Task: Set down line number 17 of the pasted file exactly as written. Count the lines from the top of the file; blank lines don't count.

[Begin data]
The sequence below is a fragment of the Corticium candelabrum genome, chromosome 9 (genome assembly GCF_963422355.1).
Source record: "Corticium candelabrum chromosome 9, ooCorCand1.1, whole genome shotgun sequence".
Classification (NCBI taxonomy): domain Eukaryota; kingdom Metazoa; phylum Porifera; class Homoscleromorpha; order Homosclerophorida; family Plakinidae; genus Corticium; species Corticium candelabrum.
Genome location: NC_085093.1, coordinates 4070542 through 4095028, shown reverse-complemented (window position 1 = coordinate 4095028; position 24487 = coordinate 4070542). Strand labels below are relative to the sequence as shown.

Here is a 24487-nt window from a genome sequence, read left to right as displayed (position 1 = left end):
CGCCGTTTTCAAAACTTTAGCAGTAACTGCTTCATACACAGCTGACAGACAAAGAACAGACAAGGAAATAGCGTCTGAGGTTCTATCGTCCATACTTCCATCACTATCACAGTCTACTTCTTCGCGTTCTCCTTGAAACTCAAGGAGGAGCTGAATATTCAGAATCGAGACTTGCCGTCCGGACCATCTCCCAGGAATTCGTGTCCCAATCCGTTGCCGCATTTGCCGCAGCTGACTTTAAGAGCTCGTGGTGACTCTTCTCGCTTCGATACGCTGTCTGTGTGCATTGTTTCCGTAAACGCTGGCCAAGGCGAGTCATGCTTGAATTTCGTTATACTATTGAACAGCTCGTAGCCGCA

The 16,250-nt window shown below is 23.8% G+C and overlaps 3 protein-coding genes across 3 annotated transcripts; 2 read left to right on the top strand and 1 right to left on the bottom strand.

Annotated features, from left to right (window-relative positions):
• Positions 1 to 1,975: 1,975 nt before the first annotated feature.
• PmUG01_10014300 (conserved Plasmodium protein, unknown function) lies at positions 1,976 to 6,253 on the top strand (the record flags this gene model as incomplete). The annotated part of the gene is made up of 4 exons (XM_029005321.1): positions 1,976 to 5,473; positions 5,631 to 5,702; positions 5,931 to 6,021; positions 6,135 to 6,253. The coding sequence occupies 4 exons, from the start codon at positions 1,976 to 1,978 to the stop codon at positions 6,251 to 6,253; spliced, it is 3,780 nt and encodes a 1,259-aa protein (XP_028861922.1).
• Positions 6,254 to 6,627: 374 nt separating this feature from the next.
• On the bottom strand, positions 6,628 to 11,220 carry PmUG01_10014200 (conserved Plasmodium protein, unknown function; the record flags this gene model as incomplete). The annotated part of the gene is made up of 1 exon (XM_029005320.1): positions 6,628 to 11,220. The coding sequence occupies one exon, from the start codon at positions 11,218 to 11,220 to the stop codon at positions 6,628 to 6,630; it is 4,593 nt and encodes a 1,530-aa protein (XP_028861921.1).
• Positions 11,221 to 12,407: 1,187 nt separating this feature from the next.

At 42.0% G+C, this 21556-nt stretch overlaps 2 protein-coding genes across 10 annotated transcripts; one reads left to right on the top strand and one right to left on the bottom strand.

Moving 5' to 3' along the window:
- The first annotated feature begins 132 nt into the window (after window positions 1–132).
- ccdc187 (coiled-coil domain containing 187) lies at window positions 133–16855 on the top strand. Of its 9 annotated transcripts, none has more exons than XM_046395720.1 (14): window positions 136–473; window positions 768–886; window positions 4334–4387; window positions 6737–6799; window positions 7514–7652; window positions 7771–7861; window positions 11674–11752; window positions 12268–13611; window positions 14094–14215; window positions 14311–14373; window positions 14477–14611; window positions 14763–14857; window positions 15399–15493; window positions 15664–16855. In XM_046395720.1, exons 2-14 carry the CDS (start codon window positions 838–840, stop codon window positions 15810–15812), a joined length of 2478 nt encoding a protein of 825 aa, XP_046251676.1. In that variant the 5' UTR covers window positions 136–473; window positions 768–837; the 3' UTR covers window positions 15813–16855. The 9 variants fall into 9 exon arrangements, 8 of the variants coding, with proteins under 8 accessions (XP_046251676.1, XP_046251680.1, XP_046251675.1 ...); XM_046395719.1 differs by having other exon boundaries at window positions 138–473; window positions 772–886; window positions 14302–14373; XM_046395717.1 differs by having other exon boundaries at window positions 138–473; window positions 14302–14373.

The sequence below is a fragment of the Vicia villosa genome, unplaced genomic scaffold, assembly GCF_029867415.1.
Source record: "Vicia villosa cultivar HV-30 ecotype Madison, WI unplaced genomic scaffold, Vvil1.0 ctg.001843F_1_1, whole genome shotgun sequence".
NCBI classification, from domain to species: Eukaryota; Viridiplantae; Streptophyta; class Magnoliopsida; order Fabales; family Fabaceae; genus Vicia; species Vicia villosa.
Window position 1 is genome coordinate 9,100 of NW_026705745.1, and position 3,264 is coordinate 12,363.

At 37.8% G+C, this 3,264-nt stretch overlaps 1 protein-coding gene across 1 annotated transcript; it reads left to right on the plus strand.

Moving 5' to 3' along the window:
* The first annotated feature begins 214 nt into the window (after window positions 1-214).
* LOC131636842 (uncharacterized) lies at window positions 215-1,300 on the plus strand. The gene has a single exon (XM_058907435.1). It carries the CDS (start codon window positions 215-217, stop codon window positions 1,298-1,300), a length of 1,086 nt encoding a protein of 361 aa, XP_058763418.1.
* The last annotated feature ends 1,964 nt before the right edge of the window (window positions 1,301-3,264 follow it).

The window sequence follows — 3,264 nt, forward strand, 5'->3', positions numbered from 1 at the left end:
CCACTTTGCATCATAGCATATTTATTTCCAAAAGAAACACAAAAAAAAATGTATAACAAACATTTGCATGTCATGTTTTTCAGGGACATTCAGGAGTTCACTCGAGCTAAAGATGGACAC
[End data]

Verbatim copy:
- ccdc187 (coiled-coil domain containing 187) lies at window positions 133–16855 on the top strand. Of its 9 annotated transcripts, none has more exons than XM_046395720.1 (14): window positions 136–473; window positions 768–886; window positions 4334–4387; window positions 6737–6799; window positions 7514–7652; window positions 7771–7861; window positions 11674–11752; window positions 12268–13611; window positions 14094–14215; window positions 14311–14373; window positions 14477–14611; window positions 14763–14857; window positions 15399–15493; window positions 15664–16855. In XM_046395720.1, exons 2-14 carry the CDS (start codon window positions 838–840, stop codon window positions 15810–15812), a joined length of 2478 nt encoding a protein of 825 aa, XP_046251676.1. In that variant the 5' UTR covers window positions 136–473; window positions 768–837; the 3' UTR covers window positions 15813–16855. The 9 variants fall into 9 exon arrangements, 8 of the variants coding, with proteins under 8 accessions (XP_046251676.1, XP_046251680.1, XP_046251675.1 ...); XM_046395719.1 differs by having other exon boundaries at window positions 138–473; window positions 772–886; window positions 14302–14373; XM_046395717.1 differs by having other exon boundaries at window positions 138–473; window positions 14302–14373.